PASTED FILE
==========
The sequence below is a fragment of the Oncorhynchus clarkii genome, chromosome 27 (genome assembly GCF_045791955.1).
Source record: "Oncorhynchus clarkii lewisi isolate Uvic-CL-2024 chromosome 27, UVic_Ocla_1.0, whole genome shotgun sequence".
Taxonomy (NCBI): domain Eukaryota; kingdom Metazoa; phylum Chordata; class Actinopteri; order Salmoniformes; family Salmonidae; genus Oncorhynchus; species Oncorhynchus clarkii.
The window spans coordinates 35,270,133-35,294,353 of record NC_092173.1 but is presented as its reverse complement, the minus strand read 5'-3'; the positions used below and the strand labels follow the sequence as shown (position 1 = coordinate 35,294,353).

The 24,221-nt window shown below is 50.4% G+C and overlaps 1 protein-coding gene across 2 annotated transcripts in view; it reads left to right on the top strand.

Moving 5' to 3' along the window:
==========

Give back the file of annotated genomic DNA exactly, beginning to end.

The sequence below is a fragment of the Oncorhynchus clarkii genome, chromosome 27 (genome assembly GCF_045791955.1).
Source record: "Oncorhynchus clarkii lewisi isolate Uvic-CL-2024 chromosome 27, UVic_Ocla_1.0, whole genome shotgun sequence".
Taxonomy (NCBI): domain Eukaryota; kingdom Metazoa; phylum Chordata; class Actinopteri; order Salmoniformes; family Salmonidae; genus Oncorhynchus; species Oncorhynchus clarkii.
The window spans coordinates 35,270,133-35,294,353 of record NC_092173.1 but is presented as its reverse complement, the minus strand read 5'-3'; the positions used below and the strand labels follow the sequence as shown (position 1 = coordinate 35,294,353).

The 24,221-nt window shown below is 50.4% G+C and overlaps 1 protein-coding gene across 2 annotated transcripts in view; it reads left to right on the top strand.

Moving 5' to 3' along the window: